CULTURE: Dasain begins ‘officially’ with Fulpati, today – the systematic and ultimate triumph of Good over Evil, as always ?!!
From Himal News
By Gorkhs Daju
Bad things sometimes happen to Good people and ‘vice versa’ … But so what, no big deal ? That’s the way life just is. Dasain or Dashera officially starts with Fulpati today. It is always a celebration of the ultimate triumph of ‘Good over Evil’. May all the Indian Gorkha and Nepalese people worldwide, you and me, celebrate this Dasain with the firm faith that Good will always triumph. Because, “what’s Bad about being Good”. We, the Gorkhas of India seek your love and blessings always …. HAPPY DAISAIN and VIJAY DASHAMI one & all…. writes Gorkhs Daju.
Darjeeling, October 14, 2010: Hindu devotees, particularly the Indian Gorkhas – across the two nations of India and Nepal as well as throughout the world, are observing the day of Fulpati today amidst religious ceremonies and festivities.
Fulpati (Sacred Flowers) is the first really important day of Dasain and is called the ‘Seventh Day’. A jar (kalas) containing flowers is prepared and kept in every Gorkha Hindu Home. The flowers symbolise Taleju (the ancient resident Goddess of virtue and bravery in the face of adversity).
The flowers are then, along with Jamara (sacred Jahu seeds planted 7 days earlier on Ghatasthapna) are paraded and then preserved for the big day of Tika. Four days later on the 17th of October 2010. (These dates may vary from year to year according to the Hindu / Gorkha Lunar Calendar).
On the day of Fulpati, the seventh day of Navaratri, an assortment of sacred shrubs are offered to Goddess Durga.
During the month of Kartik (late September and early October), the Hindu Gorkha people indulge in the biggest festival of the year, Dashain.
Dasain is the longest and the most auspicious festival in the Hindu / Gorkha annual calendar, celebrated by Gorkhas – of all caste and creed throughout the world.
The fifteen days of celebration occurs during the bright lunar fortnight ending on the day of the full moon. Thorough out the Hindu world the Goddess Durga in all her manifestations are worshiped with innumerable Pujas.
Dasain commemorates the great victory of the Gods over wicked Demons. One of the victory stories told is the Ramayana, where the lord Ram after a big struggle slaughtered Ravana, the fiendish king of Demons. It is said that lord Ram was successful in the battle only when Goddess Durga (also known as Kali) was evoked.
The main celebration glorifies the triumph of “good over evil” and is symbolized by Goddess Durga slaying the terrible Demon Mahisasur and his supporters, who terrorized the earth in the guise of a brutal water buffalo.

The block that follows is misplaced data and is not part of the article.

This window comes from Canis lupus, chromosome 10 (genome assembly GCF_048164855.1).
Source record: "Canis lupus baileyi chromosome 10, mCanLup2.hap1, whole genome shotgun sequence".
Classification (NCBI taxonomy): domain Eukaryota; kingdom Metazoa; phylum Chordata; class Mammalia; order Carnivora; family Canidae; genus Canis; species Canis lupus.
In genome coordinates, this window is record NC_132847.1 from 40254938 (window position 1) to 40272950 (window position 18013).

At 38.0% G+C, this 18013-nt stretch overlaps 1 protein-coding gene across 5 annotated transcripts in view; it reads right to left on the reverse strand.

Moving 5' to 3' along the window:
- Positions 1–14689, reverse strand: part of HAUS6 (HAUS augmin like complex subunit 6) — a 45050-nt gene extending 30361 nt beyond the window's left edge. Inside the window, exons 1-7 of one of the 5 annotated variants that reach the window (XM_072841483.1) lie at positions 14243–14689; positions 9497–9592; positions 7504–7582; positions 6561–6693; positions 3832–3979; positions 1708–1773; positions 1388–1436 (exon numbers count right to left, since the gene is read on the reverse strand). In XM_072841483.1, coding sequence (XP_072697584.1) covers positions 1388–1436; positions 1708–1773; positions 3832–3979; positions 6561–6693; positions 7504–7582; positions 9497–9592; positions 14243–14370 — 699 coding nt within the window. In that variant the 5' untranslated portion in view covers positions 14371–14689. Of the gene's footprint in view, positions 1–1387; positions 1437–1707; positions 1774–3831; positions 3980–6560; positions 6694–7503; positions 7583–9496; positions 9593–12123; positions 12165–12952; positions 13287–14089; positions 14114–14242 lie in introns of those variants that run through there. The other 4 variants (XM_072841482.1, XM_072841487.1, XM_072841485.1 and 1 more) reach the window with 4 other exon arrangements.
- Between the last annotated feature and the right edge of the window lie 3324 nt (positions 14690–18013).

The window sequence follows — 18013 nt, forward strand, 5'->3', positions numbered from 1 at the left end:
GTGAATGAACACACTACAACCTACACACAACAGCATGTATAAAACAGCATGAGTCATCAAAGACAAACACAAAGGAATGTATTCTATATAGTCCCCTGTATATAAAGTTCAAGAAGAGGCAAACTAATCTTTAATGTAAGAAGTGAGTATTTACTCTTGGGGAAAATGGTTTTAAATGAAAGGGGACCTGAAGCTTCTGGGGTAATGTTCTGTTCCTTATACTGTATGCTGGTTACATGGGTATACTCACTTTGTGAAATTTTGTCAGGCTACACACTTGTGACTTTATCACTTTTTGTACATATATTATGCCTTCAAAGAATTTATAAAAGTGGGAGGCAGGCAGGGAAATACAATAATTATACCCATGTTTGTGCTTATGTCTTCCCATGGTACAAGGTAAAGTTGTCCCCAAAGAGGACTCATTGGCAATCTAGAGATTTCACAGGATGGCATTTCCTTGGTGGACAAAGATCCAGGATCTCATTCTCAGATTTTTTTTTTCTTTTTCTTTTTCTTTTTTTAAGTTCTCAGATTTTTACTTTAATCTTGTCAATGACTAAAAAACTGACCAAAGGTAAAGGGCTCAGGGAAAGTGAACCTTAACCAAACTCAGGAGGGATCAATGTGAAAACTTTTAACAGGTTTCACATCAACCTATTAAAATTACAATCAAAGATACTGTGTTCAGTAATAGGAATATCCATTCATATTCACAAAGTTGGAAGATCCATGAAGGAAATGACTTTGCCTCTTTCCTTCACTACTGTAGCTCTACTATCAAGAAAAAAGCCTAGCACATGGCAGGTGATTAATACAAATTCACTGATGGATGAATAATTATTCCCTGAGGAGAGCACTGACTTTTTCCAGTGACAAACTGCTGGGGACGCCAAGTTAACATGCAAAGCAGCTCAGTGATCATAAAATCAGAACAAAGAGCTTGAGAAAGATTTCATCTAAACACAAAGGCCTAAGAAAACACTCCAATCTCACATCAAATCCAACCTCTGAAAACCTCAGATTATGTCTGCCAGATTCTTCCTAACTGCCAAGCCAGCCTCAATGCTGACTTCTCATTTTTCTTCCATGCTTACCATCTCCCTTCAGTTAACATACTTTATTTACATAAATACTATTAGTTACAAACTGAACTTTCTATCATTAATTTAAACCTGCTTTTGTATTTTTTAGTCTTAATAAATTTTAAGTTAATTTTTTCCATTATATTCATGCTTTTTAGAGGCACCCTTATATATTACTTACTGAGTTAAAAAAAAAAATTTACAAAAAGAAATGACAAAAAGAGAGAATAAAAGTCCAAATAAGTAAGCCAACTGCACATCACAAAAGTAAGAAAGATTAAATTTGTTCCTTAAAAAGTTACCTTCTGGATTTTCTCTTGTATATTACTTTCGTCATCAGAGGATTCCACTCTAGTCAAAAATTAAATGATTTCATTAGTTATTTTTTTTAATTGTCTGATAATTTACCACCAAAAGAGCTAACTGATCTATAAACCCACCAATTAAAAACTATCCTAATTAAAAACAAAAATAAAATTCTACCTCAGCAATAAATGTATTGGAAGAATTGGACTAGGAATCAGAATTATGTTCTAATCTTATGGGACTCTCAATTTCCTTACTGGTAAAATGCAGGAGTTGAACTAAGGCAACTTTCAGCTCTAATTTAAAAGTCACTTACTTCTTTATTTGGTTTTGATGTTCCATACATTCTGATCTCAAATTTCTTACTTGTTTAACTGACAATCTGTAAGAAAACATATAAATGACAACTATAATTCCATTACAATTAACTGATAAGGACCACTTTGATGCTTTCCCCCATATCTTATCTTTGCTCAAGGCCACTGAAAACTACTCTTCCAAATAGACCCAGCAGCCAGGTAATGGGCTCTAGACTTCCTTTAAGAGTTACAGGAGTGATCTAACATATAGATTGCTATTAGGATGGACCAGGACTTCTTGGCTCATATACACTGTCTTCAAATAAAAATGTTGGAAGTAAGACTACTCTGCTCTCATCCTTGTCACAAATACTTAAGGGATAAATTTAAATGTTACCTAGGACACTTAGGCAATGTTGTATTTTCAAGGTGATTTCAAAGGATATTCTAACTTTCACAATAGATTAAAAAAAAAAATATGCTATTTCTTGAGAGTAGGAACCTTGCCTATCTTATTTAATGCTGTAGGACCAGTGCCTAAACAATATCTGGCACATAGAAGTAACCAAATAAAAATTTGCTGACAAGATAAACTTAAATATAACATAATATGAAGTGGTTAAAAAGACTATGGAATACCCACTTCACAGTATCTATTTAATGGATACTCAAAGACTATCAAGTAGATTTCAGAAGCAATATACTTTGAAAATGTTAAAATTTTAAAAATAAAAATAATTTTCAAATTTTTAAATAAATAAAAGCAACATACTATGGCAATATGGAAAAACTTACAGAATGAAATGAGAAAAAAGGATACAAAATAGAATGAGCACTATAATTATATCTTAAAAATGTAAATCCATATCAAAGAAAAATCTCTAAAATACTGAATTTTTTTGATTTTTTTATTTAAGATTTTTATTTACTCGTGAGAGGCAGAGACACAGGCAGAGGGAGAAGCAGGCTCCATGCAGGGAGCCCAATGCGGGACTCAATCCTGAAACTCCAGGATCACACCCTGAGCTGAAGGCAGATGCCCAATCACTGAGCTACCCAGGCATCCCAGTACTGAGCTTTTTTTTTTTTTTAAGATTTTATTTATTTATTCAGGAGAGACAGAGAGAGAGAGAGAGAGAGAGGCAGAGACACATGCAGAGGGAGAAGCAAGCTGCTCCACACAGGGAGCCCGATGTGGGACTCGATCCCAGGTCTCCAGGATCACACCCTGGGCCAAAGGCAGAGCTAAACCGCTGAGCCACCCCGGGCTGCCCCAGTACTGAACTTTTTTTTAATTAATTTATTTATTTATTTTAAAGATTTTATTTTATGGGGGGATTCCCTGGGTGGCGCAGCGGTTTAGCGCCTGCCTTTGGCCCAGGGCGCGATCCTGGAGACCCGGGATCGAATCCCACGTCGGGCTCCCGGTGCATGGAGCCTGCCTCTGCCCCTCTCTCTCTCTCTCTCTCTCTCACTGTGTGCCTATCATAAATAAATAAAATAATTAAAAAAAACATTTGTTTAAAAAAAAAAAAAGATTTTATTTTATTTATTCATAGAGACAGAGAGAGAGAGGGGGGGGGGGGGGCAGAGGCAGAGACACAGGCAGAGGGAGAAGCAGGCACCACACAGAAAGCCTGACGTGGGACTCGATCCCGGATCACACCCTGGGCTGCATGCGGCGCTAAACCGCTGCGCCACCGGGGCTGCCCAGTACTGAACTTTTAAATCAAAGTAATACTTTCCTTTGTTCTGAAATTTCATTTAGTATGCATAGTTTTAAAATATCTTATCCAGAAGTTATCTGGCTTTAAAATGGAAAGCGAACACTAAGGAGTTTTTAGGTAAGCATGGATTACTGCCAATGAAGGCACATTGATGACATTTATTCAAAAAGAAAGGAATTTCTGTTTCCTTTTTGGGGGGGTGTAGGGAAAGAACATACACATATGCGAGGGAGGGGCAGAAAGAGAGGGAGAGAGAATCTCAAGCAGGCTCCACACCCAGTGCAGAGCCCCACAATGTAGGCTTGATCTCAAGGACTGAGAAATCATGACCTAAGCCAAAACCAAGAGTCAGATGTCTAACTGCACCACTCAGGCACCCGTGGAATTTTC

The first nine days signify the nine days of a ferocious battle between Goddess Durga and the Demon Mahisasur. The tenth day is the day when Mahisasur was slain and the last five days symbolize the celebration of the victory with the blessing of the Goddess.
Dashain is celebrated with great rejoice, and Goddess Durga is worshiped throughout the Hindu world and the Gorkha people as the Divine Mother Goddess.
In preparation for Dashain every home is cleansed and beautifully decorated, painted as an invitation to the mother goddess, so that she may visit and bless the house with good fortune.
During this time, the reunion of distant and nearby relatives occurs in every household. The market is filled with shoppers seeking new clothing, gifts, luxuries and enormous supplies of temple offering for the Gods, as well as the most delectable treats for the family feasting.
Thousands of sheep, goats, ducks, chicken and buffalo are prepared for the great slaughter. All types of organizations are closed for ten to fifteen days. Labourers are almost impossible to find; from the poor to the rich, all enjoy the festive mood. Anywhere you go the aroma of ‘Vijaya Dashami’ is found.
The first nine days of Dashain are called Nawa Ratri when tantric rites are conducted. In the Gorkha culture the life force is embodied in the divine energy and power of the female, depicted as Goddess Durga in her many forms. Goddess Durga is also a manifestation of Parvati, the beloved wife of Shiva. All Goddesses who emanated from Goddess Durga are known as Devis, each with their own unique virtues and powers.
In most Mother Goddess temples the deity is represented simply as a sacred Kalash, carved water jug or multiple handed Goddess holding murderous weapons. During these nine days people pay their homage to the Goddess. If she is properly worshiped and pleased, good fortunes are her blessings and if angered through neglect then misfortunes occur. Mother Goddess Durga is the source of life and everything.
The first day of Dashain is called Ghatasthapana, which literally means pot establishing. On this day the kalash, (holy water vessel) symbolizing goddess Durga often with her image embossed on the side is placed in the prayer room.
The kalash is filled with holy water and covered with cowdung on to which ‘jahu’ seeds are sown. A small rectangular sand block is made and the kalash is put in the centre. The surrounding bed of sand is also seeded with grains. The ghatasthapana ritual is performed at a certain auspicious moment determined by the astrologers. At that particular moment the priest intones a welcome, requesting Goddess Durga to bless the vessel with her presence.
The room where the kalash is established is called ‘Dashain Ghar’. A priest or a senior household man worships the kalash everyday once in the morning and then in the evening. The kalash and the mud with maize or jahu seeds are sprinkled with holy water everyday and it is shielded from direct sunlight. By the tenth day, the seed grows to five or six inches long yellow-grren grass. The sacred yellow-green grass is called ‘Jamara’. It is bestowed by the elders atop the heads of those younger to them during the last five days when tika is put on. The jamara is taken as a token of Goddess Durga as well as the elders blessing.
As days pass by, regular rituals are observed till the seventh day. The seventh day is called ‘Fulpati’. On this day the jamara to be used by the household is brought from their ancestral house. A parade is held all around. The Fulpati, i.e. the procession bearing the jamara and other items necessary for the tika, is brought from different places meticulously attired in the traditional formal dress.